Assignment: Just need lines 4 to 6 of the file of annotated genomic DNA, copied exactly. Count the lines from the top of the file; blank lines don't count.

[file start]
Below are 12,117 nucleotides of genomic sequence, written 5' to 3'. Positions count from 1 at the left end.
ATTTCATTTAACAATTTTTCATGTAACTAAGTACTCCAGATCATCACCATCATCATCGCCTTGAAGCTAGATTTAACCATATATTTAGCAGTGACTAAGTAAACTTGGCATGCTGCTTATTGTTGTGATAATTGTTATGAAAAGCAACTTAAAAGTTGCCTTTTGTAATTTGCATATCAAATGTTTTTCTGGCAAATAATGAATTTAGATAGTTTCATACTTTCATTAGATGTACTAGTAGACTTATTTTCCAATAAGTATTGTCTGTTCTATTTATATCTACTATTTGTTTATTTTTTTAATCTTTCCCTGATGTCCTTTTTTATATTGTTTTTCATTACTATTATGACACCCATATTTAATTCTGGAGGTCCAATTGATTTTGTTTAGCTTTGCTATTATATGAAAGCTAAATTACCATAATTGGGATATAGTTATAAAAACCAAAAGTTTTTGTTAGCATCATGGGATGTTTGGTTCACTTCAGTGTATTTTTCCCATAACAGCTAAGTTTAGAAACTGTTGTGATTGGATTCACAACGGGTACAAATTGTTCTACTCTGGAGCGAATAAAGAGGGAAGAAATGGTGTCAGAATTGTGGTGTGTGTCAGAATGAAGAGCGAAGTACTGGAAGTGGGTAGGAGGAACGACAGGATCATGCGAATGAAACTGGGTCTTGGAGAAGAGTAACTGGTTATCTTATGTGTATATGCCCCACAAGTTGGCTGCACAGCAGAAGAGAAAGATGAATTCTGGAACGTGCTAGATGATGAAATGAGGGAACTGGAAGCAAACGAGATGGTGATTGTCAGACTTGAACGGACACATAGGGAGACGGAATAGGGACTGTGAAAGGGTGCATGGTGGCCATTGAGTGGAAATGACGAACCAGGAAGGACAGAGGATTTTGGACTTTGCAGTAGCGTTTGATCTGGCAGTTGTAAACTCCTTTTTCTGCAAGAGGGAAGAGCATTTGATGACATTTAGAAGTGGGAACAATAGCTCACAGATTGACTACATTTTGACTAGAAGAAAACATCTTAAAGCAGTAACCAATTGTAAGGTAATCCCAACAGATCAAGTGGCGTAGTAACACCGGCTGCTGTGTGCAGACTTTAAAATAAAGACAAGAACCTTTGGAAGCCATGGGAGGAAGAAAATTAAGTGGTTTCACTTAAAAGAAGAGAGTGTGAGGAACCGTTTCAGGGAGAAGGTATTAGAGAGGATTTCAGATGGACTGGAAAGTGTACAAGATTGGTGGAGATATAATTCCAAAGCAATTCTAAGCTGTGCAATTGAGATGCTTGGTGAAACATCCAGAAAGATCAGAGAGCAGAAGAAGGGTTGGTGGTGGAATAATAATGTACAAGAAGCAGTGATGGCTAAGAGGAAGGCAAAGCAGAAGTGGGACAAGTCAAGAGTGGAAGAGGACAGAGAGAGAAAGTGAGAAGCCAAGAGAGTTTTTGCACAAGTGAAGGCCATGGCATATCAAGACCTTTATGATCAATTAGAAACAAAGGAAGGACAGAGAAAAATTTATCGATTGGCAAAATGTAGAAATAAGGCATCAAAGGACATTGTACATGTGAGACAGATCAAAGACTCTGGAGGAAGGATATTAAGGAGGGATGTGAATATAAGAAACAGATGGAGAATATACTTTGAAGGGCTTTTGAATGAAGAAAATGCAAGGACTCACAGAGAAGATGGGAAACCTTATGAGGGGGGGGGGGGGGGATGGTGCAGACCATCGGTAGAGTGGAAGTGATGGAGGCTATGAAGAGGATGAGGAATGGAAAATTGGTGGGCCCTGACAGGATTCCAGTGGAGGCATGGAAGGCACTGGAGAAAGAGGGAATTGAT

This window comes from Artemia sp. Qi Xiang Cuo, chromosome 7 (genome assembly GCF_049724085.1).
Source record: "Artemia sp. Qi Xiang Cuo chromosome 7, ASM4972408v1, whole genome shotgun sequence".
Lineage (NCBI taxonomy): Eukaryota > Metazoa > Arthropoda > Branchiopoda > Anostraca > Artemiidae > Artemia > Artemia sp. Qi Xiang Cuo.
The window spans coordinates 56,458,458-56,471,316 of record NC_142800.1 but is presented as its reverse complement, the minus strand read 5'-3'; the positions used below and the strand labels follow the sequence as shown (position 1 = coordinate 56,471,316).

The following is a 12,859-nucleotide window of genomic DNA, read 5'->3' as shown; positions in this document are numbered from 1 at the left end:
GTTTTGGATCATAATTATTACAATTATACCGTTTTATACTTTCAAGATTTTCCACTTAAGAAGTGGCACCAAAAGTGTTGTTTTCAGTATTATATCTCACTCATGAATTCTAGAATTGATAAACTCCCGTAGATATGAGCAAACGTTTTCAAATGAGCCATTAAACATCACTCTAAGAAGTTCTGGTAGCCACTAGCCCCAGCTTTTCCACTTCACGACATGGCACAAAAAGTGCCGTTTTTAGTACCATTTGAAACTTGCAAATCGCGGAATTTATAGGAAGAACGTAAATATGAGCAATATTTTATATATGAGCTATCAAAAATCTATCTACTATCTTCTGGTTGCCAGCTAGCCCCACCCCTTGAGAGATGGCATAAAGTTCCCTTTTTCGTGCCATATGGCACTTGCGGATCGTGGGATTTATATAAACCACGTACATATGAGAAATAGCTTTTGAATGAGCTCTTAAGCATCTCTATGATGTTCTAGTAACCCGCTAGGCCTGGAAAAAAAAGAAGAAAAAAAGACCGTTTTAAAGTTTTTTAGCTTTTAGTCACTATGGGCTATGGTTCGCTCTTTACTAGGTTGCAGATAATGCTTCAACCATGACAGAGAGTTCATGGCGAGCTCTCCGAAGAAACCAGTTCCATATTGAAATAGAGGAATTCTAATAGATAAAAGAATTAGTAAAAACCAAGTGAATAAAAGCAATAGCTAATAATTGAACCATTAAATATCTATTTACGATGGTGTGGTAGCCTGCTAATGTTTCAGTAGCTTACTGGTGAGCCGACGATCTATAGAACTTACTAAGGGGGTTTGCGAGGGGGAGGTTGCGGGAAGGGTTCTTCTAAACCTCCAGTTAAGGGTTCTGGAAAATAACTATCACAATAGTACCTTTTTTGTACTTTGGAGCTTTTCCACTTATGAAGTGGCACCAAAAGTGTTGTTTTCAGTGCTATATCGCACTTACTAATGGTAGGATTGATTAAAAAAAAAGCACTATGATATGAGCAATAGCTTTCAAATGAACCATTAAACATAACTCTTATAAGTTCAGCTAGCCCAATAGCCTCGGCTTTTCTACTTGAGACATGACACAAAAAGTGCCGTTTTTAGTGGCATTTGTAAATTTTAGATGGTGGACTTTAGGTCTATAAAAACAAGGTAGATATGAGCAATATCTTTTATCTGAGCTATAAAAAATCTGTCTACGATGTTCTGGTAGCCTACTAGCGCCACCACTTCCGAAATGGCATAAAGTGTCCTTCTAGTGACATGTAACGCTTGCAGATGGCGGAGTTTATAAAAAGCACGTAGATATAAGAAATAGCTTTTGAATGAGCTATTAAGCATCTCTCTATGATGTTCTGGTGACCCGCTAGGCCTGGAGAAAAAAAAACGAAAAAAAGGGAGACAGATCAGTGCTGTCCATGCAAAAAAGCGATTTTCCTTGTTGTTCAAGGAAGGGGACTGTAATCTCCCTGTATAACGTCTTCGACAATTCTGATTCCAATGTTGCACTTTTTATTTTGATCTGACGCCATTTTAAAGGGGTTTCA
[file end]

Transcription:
Source record: "Artemia sp. Qi Xiang Cuo chromosome 7, ASM4972408v1, whole genome shotgun sequence".
Lineage (NCBI taxonomy): Eukaryota > Metazoa > Arthropoda > Branchiopoda > Anostraca > Artemiidae > Artemia > Artemia sp. Qi Xiang Cuo.
The window spans coordinates 56,458,458-56,471,316 of record NC_142800.1 but is presented as its reverse complement, the minus strand read 5'-3'; the positions used below and the strand labels follow the sequence as shown (position 1 = coordinate 56,471,316).